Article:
By: Nick Hammel
Earth and its Moon
Earth is the only planet in our solar system known to harbor life. All the things we need to survive exist under a thin layer of atmosphere that separates us from the cold, airless vacuum of space. Earth is the third planet from the sun at a distance of about 150 million km from the sun. Earth is also an ocean planet, 70% of the Earth is covered in water. Our planet formed like every other planet. Over millions of years the dust clusters formed into grains, then lumps, boulders and eventually planets lots of gravitational pull. Slowly the rocky planets gained a steady orbit and the earth was still getting bombarded by asteroids and other objects. Our Earth was very hot and was full of lava and molten rock. The heavy material like lead fell to the center of the Earth and created a core. This core was moving and created magnetic poles. A long the line the moon came and crashed into the earth creating the tilt that it has. The moon started out close to the Earth and eventually started slowly moving away. The earth over millions of years had comets with ice and that's how we got our water. The earth cooled down and we got our atmosphere that protects us from solar flares and asteroids from damaging the earth and killing all life on it.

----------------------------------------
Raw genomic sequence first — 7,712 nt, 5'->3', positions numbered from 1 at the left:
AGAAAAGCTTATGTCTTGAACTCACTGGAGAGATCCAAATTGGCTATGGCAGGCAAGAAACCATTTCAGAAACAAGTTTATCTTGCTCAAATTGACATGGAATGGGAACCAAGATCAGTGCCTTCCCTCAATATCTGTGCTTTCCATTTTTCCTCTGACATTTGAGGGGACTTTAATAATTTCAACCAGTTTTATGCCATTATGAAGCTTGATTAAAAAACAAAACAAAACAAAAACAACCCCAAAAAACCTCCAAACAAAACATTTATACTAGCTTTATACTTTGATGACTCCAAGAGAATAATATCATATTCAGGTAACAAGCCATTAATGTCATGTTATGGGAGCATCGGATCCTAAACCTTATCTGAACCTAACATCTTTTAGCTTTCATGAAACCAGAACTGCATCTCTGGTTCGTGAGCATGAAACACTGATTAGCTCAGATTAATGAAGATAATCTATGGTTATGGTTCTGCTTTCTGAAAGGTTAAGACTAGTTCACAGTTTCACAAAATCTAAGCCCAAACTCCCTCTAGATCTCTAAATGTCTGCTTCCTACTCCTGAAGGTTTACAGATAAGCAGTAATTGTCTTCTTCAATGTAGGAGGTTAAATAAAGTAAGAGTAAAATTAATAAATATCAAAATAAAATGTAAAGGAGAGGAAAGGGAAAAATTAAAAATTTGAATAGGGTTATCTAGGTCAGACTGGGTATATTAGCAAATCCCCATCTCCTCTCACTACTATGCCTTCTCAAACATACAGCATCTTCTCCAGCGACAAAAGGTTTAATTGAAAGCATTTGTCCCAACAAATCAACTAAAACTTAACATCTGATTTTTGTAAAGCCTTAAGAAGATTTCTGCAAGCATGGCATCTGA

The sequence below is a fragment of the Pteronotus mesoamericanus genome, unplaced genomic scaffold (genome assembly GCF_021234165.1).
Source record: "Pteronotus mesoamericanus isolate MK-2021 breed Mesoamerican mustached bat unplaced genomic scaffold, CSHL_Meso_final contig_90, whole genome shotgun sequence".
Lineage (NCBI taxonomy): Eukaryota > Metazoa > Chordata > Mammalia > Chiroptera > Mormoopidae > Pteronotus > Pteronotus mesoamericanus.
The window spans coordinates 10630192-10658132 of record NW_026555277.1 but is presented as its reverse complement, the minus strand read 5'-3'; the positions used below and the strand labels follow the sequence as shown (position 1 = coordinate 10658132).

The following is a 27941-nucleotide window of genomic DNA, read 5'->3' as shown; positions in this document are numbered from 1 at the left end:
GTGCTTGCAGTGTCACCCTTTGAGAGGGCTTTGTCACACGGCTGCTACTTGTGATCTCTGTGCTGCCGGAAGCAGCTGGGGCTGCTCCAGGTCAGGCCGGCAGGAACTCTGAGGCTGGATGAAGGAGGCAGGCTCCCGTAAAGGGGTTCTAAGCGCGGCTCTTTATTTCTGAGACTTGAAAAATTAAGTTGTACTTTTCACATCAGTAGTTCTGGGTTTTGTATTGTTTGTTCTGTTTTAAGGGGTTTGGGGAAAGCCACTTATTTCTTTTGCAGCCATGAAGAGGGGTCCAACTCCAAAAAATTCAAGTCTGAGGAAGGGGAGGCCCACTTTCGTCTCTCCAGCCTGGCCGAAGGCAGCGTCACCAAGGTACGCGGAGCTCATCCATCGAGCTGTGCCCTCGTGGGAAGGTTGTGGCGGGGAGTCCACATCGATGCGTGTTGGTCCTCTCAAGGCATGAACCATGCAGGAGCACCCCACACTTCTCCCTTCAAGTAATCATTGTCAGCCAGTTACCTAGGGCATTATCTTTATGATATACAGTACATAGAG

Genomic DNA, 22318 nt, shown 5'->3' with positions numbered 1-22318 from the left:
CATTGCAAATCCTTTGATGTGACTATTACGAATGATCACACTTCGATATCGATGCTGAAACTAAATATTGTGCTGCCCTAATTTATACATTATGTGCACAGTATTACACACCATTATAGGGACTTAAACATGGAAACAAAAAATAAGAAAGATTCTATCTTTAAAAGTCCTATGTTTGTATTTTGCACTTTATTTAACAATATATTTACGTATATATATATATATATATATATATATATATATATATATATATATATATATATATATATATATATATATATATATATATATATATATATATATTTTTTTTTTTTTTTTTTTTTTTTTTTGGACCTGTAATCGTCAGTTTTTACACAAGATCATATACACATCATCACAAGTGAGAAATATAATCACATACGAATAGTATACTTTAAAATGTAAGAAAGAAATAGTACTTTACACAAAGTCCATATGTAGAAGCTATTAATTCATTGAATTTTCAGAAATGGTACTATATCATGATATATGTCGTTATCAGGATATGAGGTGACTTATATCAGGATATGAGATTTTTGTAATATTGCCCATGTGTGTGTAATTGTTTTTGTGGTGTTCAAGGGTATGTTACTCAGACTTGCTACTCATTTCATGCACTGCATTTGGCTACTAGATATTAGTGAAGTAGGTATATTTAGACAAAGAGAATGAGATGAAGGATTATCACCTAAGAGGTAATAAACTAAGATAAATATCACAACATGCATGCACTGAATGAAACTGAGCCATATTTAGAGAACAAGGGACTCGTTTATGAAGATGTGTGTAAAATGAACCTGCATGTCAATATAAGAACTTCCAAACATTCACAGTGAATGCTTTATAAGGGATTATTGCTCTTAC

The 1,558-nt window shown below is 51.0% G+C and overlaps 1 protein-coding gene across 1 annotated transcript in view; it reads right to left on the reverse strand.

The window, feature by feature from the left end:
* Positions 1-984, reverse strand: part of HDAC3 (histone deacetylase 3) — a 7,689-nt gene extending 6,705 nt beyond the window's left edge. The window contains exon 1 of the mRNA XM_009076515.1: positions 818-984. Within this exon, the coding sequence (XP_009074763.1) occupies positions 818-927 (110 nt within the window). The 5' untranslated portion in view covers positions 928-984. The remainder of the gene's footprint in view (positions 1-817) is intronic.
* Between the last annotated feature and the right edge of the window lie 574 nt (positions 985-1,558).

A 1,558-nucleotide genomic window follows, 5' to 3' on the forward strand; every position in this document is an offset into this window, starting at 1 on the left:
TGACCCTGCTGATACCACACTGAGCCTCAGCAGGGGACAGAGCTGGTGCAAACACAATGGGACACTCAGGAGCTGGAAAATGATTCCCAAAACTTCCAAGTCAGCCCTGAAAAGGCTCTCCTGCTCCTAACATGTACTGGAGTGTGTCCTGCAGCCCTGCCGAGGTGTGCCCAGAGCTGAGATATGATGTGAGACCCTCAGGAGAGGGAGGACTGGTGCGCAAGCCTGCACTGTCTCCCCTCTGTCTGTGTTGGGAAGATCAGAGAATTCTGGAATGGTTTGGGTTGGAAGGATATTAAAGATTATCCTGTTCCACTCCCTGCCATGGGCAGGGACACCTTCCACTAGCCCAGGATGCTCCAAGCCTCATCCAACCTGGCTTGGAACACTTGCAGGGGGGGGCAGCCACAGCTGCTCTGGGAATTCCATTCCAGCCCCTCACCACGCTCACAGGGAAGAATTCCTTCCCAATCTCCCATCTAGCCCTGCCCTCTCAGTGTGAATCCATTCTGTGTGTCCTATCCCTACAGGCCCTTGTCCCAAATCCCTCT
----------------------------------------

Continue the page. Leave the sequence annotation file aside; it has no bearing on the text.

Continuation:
Mars is a cold desert world. It is half the diameter of Earth and has the same amount of dry land. Like Earth, Mars has seasons, polar ice caps, volcanoes, canyons and weather, but its atmosphere is too thin for liquid water to exist for long on the surface, because solar flares just wipe the water away. There are signs of ancient floods on Mars, but evidence for water now exists mainly in icy soil and thin clouds. Mars is the fourth planet from the sun at a distance of about 228 million km. One day on Mars takes just over 24 hours and 1 year is 687 earth days. Mars has a thin atmosphere made up mostly of carbon dioxide, nitrogen, and argon.
The most massive planet in our solar system is Jupiter, it has dozens of moons and an enormous magnetic field. Jupiter resembles a star because it's so big, but did not grow big enough to ignite. The planet's swirling cloud stripes are punctuated by massive storms such as the Great Red Spot, which has raged for hundreds of years. Jupiter is the fifth planet from the sun, it is at a distance of 778 million km from the sun and it takes 10 hours for it to complete one day. It completes a orbit every 4,333 earth days. Jupiter has 50 known moons with an additional 17 moons awaiting confirmation of their discovery.